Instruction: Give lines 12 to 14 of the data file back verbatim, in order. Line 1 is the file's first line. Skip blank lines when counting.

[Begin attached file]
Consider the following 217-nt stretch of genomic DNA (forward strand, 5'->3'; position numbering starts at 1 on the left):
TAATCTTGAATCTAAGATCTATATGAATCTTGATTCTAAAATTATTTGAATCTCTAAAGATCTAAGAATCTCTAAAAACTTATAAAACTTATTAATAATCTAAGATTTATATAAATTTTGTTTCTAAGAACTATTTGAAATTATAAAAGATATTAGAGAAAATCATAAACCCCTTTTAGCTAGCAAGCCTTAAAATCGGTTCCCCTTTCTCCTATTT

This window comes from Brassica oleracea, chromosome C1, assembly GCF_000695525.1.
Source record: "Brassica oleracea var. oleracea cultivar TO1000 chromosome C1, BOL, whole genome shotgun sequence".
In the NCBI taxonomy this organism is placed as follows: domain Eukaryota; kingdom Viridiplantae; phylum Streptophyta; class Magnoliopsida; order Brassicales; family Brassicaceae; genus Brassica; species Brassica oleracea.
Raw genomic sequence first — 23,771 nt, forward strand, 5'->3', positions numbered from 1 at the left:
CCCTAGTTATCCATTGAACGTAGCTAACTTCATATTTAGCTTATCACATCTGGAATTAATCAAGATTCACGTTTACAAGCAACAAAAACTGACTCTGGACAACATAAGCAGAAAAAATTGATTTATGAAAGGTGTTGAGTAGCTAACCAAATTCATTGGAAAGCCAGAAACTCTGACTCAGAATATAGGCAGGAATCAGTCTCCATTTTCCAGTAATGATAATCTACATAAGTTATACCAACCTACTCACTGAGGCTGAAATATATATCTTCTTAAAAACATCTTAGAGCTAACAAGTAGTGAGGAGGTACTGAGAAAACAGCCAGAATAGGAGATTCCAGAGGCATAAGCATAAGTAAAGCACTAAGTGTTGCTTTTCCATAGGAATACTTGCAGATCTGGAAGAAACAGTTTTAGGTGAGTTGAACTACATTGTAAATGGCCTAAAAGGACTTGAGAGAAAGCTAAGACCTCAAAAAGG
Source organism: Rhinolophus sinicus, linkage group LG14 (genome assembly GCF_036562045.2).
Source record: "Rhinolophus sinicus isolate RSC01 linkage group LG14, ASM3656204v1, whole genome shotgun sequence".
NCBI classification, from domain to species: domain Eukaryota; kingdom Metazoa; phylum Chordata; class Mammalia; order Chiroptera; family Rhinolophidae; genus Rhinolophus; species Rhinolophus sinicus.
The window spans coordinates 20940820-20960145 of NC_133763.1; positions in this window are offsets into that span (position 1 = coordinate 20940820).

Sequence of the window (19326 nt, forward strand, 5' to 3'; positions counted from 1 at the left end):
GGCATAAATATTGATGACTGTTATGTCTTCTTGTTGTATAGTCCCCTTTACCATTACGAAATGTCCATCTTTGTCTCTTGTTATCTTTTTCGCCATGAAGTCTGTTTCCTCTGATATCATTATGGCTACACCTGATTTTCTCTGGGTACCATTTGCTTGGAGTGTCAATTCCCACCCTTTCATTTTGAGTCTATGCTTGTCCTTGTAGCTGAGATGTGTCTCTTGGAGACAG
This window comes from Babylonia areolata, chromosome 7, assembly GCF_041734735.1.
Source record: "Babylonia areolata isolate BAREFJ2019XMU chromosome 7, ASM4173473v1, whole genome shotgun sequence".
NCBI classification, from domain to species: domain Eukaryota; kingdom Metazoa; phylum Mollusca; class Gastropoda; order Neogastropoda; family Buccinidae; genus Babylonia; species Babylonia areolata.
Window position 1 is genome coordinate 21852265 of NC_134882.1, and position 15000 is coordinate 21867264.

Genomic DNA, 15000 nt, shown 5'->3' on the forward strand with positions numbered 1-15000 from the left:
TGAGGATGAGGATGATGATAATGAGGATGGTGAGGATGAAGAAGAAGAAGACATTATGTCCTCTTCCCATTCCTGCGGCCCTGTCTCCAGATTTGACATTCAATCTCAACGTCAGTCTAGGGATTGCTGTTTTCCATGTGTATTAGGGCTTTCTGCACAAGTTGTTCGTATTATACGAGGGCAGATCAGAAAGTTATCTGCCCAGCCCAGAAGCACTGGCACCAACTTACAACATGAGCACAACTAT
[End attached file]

Sequence of the window (19326 nt, forward strand, 5' to 3'; positions counted from 1 at the left end):
GGCATAAATATTGATGACTGTTATGTCTTCTTGTTGTATAGTCCCCTTTACCATTACGAAATGTCCATCTTTGTCTCTTGTTATCTTTTTCGCCATGAAGTCTGTTTCCTCTGATATCATTATGGCTACACCTGATTTTCTCTGGGTACCATTTGCTTGGAGTGTCAATTCCCACCCTTTCATTTTGAGTCTATGCTTGTCCTTGTAGCTGAGATGTGTCTCTTGGAGACAG
This window comes from Babylonia areolata, chromosome 7, assembly GCF_041734735.1.